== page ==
3 Keys to Quality Recovery

February 21, 2017

3 Keys to Quality Recovery

by: Jodi Sussner, M.S.


Recovery. Sounds like something only the unfit individual has to do in order to make it through to the next workout, doesn’t it? But the fact is, recovery is an integral part of the training plans for high-level college and professional athletes, which means that you need it too! In reality, the human body requires proper recovery for improved performance, development, and even injury prevention. There are ways to maximize recovery, minimize downtime, and make bigger strides toward your fitness and athletic goals. Ultimately, recovery encompasses the entire body, not just the muscular system. As we uncover the 3 Keys to Quality Recovery, some of these may surprise you. What’s more, when incorporated into your daily and weekly routine, you’ll begin to look at recovery as part of your training.

Here are the 3 keys to quality recovery that are simple, straight-forward, and available to everyone at a minimal cost of time and money:

1. Post workout nutrition
Post workout nutrition is an ideal opportunity for your body to absorb nutrients while the cells are depleted and open to receiving them readily. By consuming the right foods, at the right time, you can improve your overall performance for subsequent workouts, improve recovery time, prevent injury and improve body composition. The overall goal of post-workout nutrition is to provide the following:

  • Replenish depleted muscle glycogen
  • Absorb protein into the cell for muscle repair and growth
  • Provide essential nutrients for cell function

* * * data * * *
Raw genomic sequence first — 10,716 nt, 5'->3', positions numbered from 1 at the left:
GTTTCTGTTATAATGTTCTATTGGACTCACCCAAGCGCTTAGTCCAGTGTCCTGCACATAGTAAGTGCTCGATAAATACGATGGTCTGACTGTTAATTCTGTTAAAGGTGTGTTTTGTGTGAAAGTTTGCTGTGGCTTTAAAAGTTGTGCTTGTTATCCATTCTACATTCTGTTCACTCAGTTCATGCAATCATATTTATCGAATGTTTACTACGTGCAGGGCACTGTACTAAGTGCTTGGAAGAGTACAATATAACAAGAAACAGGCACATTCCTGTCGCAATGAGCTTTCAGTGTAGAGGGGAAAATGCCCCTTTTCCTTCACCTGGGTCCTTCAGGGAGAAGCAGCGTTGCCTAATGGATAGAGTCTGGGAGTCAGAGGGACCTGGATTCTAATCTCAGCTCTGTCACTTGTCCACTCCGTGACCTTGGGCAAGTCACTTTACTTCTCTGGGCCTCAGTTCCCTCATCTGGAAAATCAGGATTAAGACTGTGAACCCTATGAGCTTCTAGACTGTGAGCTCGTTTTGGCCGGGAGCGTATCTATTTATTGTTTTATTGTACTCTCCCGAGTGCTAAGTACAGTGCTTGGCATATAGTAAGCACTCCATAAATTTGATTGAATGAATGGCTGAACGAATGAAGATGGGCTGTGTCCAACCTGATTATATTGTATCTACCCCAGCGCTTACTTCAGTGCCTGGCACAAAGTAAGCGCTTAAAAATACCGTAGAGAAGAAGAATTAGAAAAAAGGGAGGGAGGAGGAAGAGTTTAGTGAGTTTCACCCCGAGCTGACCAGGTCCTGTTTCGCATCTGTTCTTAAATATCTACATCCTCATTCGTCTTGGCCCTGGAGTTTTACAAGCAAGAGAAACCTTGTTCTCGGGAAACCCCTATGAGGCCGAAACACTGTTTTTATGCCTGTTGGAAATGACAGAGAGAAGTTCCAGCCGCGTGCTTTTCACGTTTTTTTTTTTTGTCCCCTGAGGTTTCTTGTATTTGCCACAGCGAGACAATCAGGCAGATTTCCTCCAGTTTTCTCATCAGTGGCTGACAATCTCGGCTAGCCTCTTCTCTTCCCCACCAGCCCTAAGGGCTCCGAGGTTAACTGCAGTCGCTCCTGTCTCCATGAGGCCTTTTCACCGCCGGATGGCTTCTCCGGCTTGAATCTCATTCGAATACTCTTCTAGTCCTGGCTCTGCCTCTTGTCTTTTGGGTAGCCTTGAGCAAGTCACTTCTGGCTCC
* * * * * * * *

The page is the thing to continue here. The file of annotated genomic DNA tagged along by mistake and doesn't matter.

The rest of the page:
• Assist with a potential decrease in muscle soreness

So, what is the ideal post-workout nutrition plan for recovery? The individual amount of nutrients and overall balance of each will vary based on the activity and goals of the athlete. These guidelines however, support the goal of post-workout nutrition for all:

  • Carbohydrates to replenish muscle glycogen.
  • Protein to support muscle breakdown and subsequent repair and growth.
  • An ideal ratio for recovery is 2:1 carbohydrates to protein.
  • Vitamins and minerals to improve cellular function: specifically Vitamin C to reduce lactic acid, Vitamin D to reduce inflammation and improve the immune system, and Vitamin E to increase circulation improving the body’s ability to shuttle nutrients.

In addition to what to eat, studies that recommend specific timing post-workout are mixed on when to eat. Some experts say 1-2 hours post workout is sufficient while others focus on the “window of opportunity” as 30-45 minutes post workout. The truth is, it depends on your goal. The focus of this article is on muscle replenishment and repair for optimal recovery. Therefore, the recommended timeframe is 30-45 minutes post workout with a combination of both carbohydrate (20-30 grams depending on your body weight) and protein (10-20 grams depending on your body weight).

2. Self-massage techniques - There are many convincing reasons to choose self-massage as an option for recovery and why not, it’s wallet friendly, effective and efficient. Here are a few of the key benefits to self-massage along with a great 10 minute routine that you can use every day!

  1. Relieves and prevents soreness. Experiencing sore muscles post workout is due to a combination of lactic acid accumulation in the muscle cells as well as adhesions built up over time between the myofascial and muscle tissue. Working with a Foam Roller or small trigger point tool, such as our Hot & Cold Massage Therapy Balls are a great way to flush out acidity so that there is less accumulation of lactic acid.
  2. Improves range of motion and functional flexibility. While breaking up adhesions in the myofascia can be temporarily uncomfortable, the resounding benefits are long-term. When adhesions limit movement, overtime poor movement mechanics follow. Using self-massage tools, such as our Tiger Tail on a daily basis improves range of motion and subsequent movement overall.